Samoa measles epidemic kills 19 children as hundreds of new cases emerge daily

22 November 2019, 17:53 | Updated: 22 November 2019, 20:16

A measles epidemic in Samoa has killed 20 people - mainly children - as hundreds of new cases emerge across the Pacific Islands every day.

In Samoa - the worst affected nation - a state of emergency has been declared as the government said 19 out of the 20 people who have died from measles are aged four and under.

The government said 202 cases were recorded in the 24 hours before Friday morning, including one death.

UNICEF said over the past few days almost five new cases have been diagnosed every hour.

A low vaccination rate has raised major concerns, as have parents turning to alternative healers in desperation.

Since the outbreak started at the end of October, 1,644 cases have been reported in Samoa, which has a population of just under 200,000.

Samoa has a low vaccination rate - estimated at 28-40% by UNICEF - with its vaccination programme briefly suspended last year when two babies died after being given an MMR jab which was actually expired anaesthetic.

Tonga and Fiji, who have also experienced outbreaks but much less severe, have a vaccination rate of 99% and 81% respectively.

In Samoa a compulsory vaccination programme has been ordered under the state of emergency.

Schools and the country's only university are closed, and children up to the age of 19 are banned from public gatherings and medical facilities.

Pregnant women are not allowed to go to work if they were not vaccinated before becoming pregnant, the order states.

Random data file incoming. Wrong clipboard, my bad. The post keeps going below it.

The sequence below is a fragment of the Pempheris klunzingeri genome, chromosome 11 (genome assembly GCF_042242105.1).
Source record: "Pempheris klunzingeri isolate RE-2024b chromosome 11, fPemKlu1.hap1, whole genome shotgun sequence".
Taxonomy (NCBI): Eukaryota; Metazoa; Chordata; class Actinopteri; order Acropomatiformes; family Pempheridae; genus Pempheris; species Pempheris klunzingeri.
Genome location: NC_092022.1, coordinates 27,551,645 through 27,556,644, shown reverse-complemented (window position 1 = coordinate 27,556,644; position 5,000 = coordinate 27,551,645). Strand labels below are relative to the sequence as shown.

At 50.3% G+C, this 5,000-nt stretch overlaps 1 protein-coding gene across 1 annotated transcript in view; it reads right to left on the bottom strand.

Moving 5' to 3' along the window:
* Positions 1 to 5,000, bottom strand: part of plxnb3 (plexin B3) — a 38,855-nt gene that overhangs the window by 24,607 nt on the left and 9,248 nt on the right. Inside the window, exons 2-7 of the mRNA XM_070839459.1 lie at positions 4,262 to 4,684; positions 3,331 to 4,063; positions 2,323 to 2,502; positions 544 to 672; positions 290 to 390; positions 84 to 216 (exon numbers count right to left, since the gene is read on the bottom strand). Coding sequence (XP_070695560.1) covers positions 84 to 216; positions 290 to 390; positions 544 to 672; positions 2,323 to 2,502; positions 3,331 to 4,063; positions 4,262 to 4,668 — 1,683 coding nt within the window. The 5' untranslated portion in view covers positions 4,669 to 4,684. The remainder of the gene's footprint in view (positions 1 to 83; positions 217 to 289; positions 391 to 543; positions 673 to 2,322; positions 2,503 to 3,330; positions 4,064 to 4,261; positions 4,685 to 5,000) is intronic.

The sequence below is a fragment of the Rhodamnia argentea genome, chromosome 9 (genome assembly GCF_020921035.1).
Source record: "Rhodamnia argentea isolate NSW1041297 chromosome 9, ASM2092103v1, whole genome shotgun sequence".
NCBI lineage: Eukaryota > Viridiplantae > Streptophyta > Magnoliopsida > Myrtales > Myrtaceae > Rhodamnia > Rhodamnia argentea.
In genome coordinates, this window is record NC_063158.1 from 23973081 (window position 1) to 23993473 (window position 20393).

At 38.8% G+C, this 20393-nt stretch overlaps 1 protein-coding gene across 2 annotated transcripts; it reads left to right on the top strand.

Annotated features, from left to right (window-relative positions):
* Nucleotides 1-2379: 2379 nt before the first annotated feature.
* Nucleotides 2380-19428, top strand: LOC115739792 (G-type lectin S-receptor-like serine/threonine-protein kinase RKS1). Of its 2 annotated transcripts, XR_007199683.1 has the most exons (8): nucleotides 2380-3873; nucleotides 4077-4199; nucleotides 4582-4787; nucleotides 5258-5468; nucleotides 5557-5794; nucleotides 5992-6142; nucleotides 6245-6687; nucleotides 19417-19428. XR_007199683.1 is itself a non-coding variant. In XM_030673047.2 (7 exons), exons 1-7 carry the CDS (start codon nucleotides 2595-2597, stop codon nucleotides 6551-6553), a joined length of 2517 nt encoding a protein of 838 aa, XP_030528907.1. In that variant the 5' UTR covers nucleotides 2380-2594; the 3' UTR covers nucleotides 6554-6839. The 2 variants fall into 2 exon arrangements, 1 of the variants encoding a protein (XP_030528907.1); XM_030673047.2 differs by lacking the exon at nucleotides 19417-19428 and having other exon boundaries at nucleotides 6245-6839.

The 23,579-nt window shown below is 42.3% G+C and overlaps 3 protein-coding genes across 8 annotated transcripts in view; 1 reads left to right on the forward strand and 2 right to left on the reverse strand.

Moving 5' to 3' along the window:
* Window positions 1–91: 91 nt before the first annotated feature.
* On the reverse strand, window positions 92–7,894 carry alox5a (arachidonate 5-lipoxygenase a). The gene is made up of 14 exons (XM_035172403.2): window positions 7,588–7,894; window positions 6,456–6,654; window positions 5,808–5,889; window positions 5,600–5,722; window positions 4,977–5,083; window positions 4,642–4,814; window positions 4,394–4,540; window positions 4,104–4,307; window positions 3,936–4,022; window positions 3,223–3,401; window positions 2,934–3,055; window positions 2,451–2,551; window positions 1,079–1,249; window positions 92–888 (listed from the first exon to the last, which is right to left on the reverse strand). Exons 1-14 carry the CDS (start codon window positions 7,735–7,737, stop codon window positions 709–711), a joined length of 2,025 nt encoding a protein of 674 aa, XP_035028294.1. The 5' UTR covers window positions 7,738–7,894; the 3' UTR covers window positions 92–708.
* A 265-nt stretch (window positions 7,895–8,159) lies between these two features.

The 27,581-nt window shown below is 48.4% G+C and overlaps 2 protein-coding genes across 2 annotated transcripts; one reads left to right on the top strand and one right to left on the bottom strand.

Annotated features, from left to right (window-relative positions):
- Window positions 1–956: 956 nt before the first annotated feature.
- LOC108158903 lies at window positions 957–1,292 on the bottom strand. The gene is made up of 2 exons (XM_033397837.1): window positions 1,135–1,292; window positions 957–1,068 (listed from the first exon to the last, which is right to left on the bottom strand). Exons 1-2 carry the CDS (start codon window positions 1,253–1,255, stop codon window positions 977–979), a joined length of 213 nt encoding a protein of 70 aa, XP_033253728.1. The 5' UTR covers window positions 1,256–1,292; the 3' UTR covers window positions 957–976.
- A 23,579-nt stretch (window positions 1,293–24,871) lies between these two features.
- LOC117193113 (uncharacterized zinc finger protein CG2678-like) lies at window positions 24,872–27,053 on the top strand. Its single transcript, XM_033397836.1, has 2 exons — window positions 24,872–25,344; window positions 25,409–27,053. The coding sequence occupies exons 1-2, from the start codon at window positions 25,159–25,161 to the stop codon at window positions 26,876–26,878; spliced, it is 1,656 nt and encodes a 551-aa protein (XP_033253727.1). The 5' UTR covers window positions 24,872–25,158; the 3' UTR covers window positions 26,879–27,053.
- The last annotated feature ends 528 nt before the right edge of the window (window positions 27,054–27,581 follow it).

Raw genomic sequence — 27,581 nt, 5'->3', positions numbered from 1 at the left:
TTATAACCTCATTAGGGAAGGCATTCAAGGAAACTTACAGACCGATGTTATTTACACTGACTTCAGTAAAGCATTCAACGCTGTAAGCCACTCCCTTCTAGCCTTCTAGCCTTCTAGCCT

UNICEF is distributing more than 110,000 doses of measles vaccine to Samoa, while Australia and New Zealand have sent doctors and supplies.

But as the virus spreads, some parents are turning to alternative therapies which are putting children at further risk.

A local businessman is attracting customers with "kangen water" which he claims has healing properties - but is just filtered tap water.

Fritz Alaiasa Neufelt is claiming the spray, which people are paying for, cannot cure measles but can alleviate the symptoms, he told ABC.

As more people bring their children to him, gatherings - banned under the emergency order - are forming, meaning there is a high chance of measles spreading.

Children under five are the most vulnerable to measles which is transmitted via droplets from the nose, mouth or throat.

Initial symptoms usually appear 10-12 days after infection, and include a high fever, runny nose, bloodshot eyes and tiny white spots on the inside of the mouth, according to the World Health Organisation (WHO).

Several days later, a rash develops, spreading from the face downwards.

As well as death, measles can result in blindness, encephalitis (an infection that causes brain swelling), severe diarrhoea and severe respiratory infections such as pneumonia.

In 2017, WHO declared the UK had eliminated measles; however, in August that status was removed after 991 cases were confirmed in 2018, compared with 284 in 2017.

The increase was blamed on a decline in children receiving the second dose of the MMR vaccine.

Social media has been partly blamed for the decline, with anti-vaxxers sharing incorrect information dating back to discredited research by now-struck off doctor Andrew Wakefield who falsely linked the MMR vaccine to autism in 1998.